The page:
Agreed with the entire blog and especially Paula’s comment. Some of my favorite scenes in the films are the lightsaber battles, but I also love scenes with two characters talking (Obi-Wan and Dooku in AotC, Vader&Luke&Palpy in the Throne Room, etc.). I fell in love with Star Wars because of the characters, and letting them dictate the plot (rather than the other way around) is what gets me excited about a book. A lot of things happen in Mindor, but ultimate it’s about Luke, and that’s why I love it.

    And I’m saying these things as someone whose two favorite genres to read are sci-fi and chick lit. I love the series about the shopping chick, lol. But I also love Star Wars.

  8. Nancy

    “Character-focused adventures that don’t have the fate of the entire galaxy in the balance. ”

    Yes and amen! That’s part of why I enjoy the Jedi Apprentice books so much. Jedi and heroes doing Jedi and heroic things without the entire galaxy in peril all the time.

    I haven’t read TG in a long time but I remember enjoying it and thinking it was a fun adventure.

  9. lassgiselle

    And this is part of why I haven’t bought a Star Wars book since Vector Prime (excluding Zahn’s contributions since then). A franchise that employs people who have this kind of attitude is a franchise that shares it, and is not one I want to support.

  10. Carla Lute

    I gave up on Star Wars, because after NJO, there was too much emphasis on the “war” part. What fascinated me about the films was this exciting, diverse, wonderous galaxy full of interesting characters, philosophical magic, and the promise of more to explore.

    Yes, I think there’s an adventure aspect that’s integral to Star Wars…but these aren’t really WAR films. The wars are a backdrop for the adventures of the characters.

    Seriously, how many times at these panels do you hear fans, male or female, say: Hey when are we gonna get another Death Star? My favorites parts are when they blow up planets! Genocide rocks!

    Or, I can’t wait til you kill another major character! Can it be one I like? That makes the death more meaningful.

    I haven’t. I’ve heard character death defended, but only time I hear them clamored for is when fans want somone to “go away”. I think that’s because male or female, the reality of war is horribly unpleasant.

    Star Wars is the “fantasy” of war. War being waged against a clear “bad guy” where despite all odds the good guys overcome. Red shirts drop all around while the protagonist flies through safely. The good guys don’t engage in unethical tactics…etc.

    Two major galatic wars should really be enough for a few decades, particularly in a galaxy that lends itself to such a wide variety of characters….but we’re on what 4 galatic wars now? Why not a variety of stories as well?

    A near miss is exciting, a killing blow is just tragic.

  11. Yup

    Great piece. Star Wars is character driven. You’re more invested in the action because you’re interested in the characters, whether fanboy types know that or not. Harrison Ford has always understood that and articulates it well in his interviews, past & present. Anyway, very much in agreement!

  12. Mac

    Remember when the authors used to be able to do characters and battles in the same book? I think many of us would agree that the Heir to the Empire series did that pretty well. I miss that. I’ve read and re-read the early novels, like Truce at Bakura and the Heir series several times while I’ve gotten to the point with the more recent novels where I won’t even buy them because I know I won’t read them again. I usually wait for a local library to get them in.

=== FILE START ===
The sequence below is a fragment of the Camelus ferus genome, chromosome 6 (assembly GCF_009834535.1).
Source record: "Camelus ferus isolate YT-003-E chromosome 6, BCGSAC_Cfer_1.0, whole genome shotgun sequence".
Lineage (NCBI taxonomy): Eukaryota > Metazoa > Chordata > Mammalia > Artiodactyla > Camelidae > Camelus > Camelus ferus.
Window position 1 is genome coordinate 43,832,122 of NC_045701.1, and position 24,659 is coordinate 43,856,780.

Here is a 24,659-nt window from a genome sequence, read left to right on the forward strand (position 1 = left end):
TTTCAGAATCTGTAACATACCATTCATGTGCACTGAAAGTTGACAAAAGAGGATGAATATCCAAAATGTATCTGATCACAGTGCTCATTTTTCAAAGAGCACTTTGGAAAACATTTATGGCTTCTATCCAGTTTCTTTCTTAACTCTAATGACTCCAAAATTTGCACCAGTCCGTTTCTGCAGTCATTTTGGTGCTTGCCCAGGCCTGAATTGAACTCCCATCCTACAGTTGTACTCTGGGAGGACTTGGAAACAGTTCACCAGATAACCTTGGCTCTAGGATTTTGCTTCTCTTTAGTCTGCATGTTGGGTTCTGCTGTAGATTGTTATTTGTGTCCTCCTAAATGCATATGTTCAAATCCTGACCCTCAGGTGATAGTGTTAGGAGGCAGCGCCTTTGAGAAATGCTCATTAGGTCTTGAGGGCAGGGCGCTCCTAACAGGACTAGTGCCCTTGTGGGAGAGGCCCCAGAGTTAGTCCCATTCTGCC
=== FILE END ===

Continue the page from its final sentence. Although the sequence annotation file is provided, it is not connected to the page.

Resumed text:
This is a little off-topic, but I also miss the days when Jedi were rare and special. It seems like everyone in the galaxy now has some kind of Force power. When I read a novel full of battles between hundreds of Supermen (who often develop new abilities out of nowhere that just happen to be the exact abilities they need to win the battle), I get bored. Lightsabers are awesome, but if everyone has one, they’re a little less awesome.

  13. Cori Antilles

    For the record, I was there the other night and Mr. Denning said it in a joking manor when he called it a “chick book.” I think he was referring to the fact that it was a book that his wife helped him with, and not only that, it was a book that delved into Leia’s feeling’s for her father and grandmother. Also, as some of you have said, it wasn’t about a galaxy-spanning war and was more of an individual adventure, so maybe he felt that it would have been something that would have appealed more to the female readers than the male ones.

  14. Dunc Post author

    I’m not surprised he was joking, but it still puts quite a highlight on what is a very real issue with the EU right now… Obviously.

  15. Eric

    I’m a guy — and I guess I wish there were more books like Tatooine Ghost. I’m tired of everything being massive doom life/death stuff. TG was Denning’s best, simply because it was just a book… not THE STAR WARS BOOK THAT CHANGES EVERYTHING that every other book he wrote tried to be.

  16. SarahBear

    In my opinion, the best books follow the movie formula by having plot lines that include varying levels of action that come about due to the choices the characters make. I agree with what Yup said, that Star Wars is character driven, and would take it even further by saying that ESB has a lot of character growth in its storyline, and that’s the movie most often held up as “the best” of the Star Wars movies. The movie storyline shares common themes with mythology, and popular stories from around the world. I think is a huge part of why it is so popular. There is always someone to identify with and be invested in as an audience. There’s someone worth rooting for.

  17. jedifreac

    It wasn’t a chick book, it was a bad book. Seriously, Troy Denning…not the greatest writer. Doesn’t seem to have much insight on his audience, either.

  18. Pingback: Are These the Changes Fans Are Looking For? – SDCC Star Wars Books Announcements « fangirlblog.com

Comments are closed.